It was the kind of offer a 17-year-old with big-league hockey ambitions didn't feel he could turn down: A chance to be an instructor at the Regina Pats' summer hockey school and a free place to stay with the junior team's new assistant coach.
So on a hot Sunday in August 1988, the teen, himself a Pats prospect, arrived at Bernie Lynch's apartment. He said he recalls being immediately concerned about the setup — there was only one bed. Also troubling, he said, were the 34-year-old coach's efforts to ply him with alcohol and the conversation Lynch tried to start about masturbation.
"I wasn't a drinker at all. I told him that," said the former player, now 50, who sat down with CBC News this week to tell his story. "Later that night was when the sexual assault took place."
On May 1, Lynch, a veteran junior hockey coach with more than 40 years' experience behind the bench, turned himself in to police in Devon, Alta., and was charged with sexual assault and assault. Following his transfer to Regina, the now 66-year-old was released on bail on Wednesday. His next appearance is scheduled for June 2 in Saskatchewan provincial court in Regina.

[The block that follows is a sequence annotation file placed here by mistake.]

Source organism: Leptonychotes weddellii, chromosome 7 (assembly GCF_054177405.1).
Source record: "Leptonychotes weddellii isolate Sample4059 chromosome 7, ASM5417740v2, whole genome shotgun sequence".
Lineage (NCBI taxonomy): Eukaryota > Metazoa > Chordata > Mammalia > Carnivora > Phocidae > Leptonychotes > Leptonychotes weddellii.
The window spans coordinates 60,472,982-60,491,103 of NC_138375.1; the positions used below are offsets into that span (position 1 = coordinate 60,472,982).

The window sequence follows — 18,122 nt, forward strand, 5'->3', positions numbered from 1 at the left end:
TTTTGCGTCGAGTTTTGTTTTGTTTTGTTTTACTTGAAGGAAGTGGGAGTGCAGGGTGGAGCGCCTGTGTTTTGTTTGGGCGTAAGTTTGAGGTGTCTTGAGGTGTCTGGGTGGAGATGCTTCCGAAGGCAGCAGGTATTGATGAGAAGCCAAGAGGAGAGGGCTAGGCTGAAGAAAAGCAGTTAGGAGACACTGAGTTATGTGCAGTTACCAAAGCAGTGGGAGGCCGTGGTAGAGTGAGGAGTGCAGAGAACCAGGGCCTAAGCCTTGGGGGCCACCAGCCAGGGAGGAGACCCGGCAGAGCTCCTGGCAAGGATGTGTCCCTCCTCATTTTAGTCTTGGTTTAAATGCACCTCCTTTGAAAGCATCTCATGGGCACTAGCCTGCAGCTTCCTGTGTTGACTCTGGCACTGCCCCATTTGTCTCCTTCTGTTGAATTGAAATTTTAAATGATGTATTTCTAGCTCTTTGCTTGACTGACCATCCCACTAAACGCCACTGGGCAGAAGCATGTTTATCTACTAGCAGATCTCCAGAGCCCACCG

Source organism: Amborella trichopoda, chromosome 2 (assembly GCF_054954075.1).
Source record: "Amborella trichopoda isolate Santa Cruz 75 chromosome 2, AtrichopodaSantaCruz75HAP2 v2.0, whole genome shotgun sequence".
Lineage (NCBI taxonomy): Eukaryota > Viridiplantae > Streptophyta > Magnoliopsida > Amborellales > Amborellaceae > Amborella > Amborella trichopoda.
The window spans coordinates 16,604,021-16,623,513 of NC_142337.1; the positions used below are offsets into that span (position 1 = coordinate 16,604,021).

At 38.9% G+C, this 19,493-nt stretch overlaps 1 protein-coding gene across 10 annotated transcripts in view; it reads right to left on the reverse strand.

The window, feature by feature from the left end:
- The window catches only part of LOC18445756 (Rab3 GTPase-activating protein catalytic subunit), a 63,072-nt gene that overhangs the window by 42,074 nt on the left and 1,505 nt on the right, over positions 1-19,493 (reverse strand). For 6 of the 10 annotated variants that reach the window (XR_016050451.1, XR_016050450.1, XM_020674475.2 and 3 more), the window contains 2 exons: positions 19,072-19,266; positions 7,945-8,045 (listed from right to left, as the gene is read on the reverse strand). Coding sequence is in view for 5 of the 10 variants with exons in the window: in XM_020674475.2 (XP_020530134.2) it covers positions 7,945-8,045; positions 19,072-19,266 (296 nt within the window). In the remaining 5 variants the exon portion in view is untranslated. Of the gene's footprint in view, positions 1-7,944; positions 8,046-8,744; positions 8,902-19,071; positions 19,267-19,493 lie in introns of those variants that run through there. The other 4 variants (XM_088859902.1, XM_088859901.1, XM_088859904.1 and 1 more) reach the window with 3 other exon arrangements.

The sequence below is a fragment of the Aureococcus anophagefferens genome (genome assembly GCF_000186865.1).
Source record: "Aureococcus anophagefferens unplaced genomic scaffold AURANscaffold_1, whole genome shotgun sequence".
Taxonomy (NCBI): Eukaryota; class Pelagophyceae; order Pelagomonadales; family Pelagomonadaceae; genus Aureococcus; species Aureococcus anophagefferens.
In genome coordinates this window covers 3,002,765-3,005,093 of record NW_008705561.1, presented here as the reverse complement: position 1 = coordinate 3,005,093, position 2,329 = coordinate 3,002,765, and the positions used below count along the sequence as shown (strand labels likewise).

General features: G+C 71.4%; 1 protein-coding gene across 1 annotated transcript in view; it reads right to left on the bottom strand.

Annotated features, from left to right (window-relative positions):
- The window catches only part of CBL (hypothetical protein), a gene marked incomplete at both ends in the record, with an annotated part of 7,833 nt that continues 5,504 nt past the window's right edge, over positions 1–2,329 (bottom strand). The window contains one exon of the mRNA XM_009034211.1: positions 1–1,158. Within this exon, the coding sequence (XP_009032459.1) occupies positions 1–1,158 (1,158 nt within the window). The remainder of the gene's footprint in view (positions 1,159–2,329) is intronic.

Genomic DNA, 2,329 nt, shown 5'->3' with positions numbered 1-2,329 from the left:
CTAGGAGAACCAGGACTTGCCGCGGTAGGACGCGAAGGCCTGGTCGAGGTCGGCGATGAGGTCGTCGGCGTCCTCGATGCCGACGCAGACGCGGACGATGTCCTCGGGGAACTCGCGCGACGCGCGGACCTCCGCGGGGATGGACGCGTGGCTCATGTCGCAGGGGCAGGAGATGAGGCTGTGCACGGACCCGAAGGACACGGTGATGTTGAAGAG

The allegations have not been tested in court. And Lynch has yet to enter a plea.
The coach did not respond to a request for comment, but in the past, he has told CBC News that he is "shocked" by the allegations of verbal and physical abuse and use of sexually charged language that have surfaced against him in recent months, and has described them as being part of a "smear campaign."
Remembers locking bathroom door
In his exclusive interview with CBC News, the complainant recounted his version of the events on that summer night almost 33 years ago and the toll he says they have taken on his life. CBC News is not naming him, as he was a minor at the time.
He said the beers he drank that night hit him hard. He thought about how people sobered up on TV shows, and with no coffee to drink, he opted for a shower. He said he remembers locking the bathroom door.